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NRA Still ‘Very Powerful’ in Gun Reform Debate Despite Financial, Legal Issues: Experts

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The National Rifle Association (NRA) is back in the headlines after a mass shooting in Boulder, Colorado—a city that had attempted to ban assault weapons years earlier but was blocked by a lawsuit backed by the pro-gun giant.

Just 10 days before Monday’s attack, during which the suspect used an AR-15 assault rifle, a judge struck down a 2018 measure invoked by municipal officials to ban assault weapons and large-capacity magazines. The ruling came under a Colorado law that bars local officials from making their own gun laws.

The NRA backed the lawsuit and marked the court victory by tweeting that the judge “gave law-abiding gun owners something to celebrate.”

It was also a reminder that the NRA remains a lobbying powerhouse, despite signs that it’s influence may be waning nationally amid a series of internal scandals, expensive legal challenges and bankruptcy.

“Clearly things inside the NRA are in very bad shape, but I don’t think that means the NRA is finished or is done as an organization,” Adam Winkler, a gun policy expert at UCLA’s School of Law, told The Liberty Buzz. “The NRA has too many members, it’s been around too long and its brand identity is just so strong.”

In January, the NRA filed for bankruptcy as part of an effort to defend itself from New York regulators and others. The state’s Attorney General Letitia James had sued the group for fraud, alleging that its CEO Wayne LaPierre and other top officials broke the law to enrich themselves and their families. James alleged that the senior leaders used the group as a “personal piggy bank” for family trips to the Bahamas, private jets and lavish meals. Their actions, the Democrat said, contributed to the loss of $64 million.

The news of bankruptcy came after the NRA laid off or furloughed dozens of employees in 2020 and cut salaries across the board. The group also canceled its fundraisers and national convention, limiting its ability to have a big impact on the presidential election.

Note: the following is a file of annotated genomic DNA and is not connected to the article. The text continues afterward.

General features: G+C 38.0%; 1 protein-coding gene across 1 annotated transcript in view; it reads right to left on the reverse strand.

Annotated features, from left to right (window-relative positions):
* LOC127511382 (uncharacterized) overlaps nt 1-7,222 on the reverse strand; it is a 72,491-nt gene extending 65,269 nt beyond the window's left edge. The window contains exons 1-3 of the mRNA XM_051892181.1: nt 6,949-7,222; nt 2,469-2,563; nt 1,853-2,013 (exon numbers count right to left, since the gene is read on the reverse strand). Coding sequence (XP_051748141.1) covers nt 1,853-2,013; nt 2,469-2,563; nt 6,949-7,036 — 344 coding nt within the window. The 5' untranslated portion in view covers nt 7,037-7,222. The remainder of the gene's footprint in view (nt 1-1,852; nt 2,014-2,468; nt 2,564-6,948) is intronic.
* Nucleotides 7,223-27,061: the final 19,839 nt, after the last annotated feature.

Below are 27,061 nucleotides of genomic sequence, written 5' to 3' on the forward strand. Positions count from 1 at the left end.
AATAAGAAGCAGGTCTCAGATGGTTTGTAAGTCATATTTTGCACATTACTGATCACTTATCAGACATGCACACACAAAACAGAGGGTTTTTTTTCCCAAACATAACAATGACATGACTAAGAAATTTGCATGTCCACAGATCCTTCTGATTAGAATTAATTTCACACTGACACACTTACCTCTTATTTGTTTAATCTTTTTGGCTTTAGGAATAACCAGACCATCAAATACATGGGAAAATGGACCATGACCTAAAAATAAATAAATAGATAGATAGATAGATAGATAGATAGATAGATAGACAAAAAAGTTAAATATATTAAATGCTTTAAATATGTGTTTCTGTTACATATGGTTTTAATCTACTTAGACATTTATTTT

The NRA only spent $29.1 million on the 2020 federal elections, according to the Center for Responsive Politics, compared to the $54.4 million it spent during the 2016 cycle. It also has been contributing less to lobbying efforts. In 2017, the NRA spent $5.1 million on lobbying and employed 26 lobbyists. In 2020, the group only spent $2.2 million on such efforts and reduced the number of lobbyists to 18.

James Thurber, a professor at American University who focuses on interest groups, lobbying and elections, said that the NRA is “probably at its weakest point in the last 20 to 30 years” but still remains influential—especially among Republicans, who often need the group’s stamp of approval to succeed in an election.

“They’re in a low ebb in terms of their reputation but that does not translate into votes,” Thurber told The Liberty Buzz. “They still are very powerful when it comes to pressuring members to go along with what their position is on gun controls versus gun rights.”

Thurber also pointed to the NRA’s “phenomenal” grassroots coalition. The group last reported having 5 million members across the country.

“That’s part of their power,” the American University professor said. “It’s not only money, it’s their organization at the grassroots level.”

Guest walk under a poster featuring Wayne LaPierre (L), NRA vice president and CEO, Chris Cox (C), executive director of the NRA-ILA, and NRA president Oliver North outside a conference room where the NRA annual meeting of members was being held at the 148th NRA Annual Meetings & Exhibits on April 27, 2019 in Indianapolis, Indiana. The NRA has suffered financial and legal problems over the past year, but experts say it’s still a lobbying powerhouse for gun rights.
Scott Olson/Getty Images

In a statement to The Liberty Buzz, the NRA said it will “continue to be the leading gun rights advocate on Capitol Hill.”

“We will work to educate lawmakers on the Second Amendment and help them to make the best decisions for Americans and for our members,” said Amy Hunter, the group’s director of media relations. “The NRA is strong and in good financial shape.”

The shootings in Colorado and Georgia this past week, which took a total of 28 lives, have resulted in a renewed push for gun control laws by Democrats in Congress. But Republicans so far have expressed little support for tightening regulations.

President Joe Biden on Tuesday called on the Senate to pass a ban on assault weapons and to close background check loopholes, saying that doing so would be “common-sense steps that will save lives in the future.”

“It should not be a partisan issue,” Biden said. “This is an American issue. It will save lives, American lives.”

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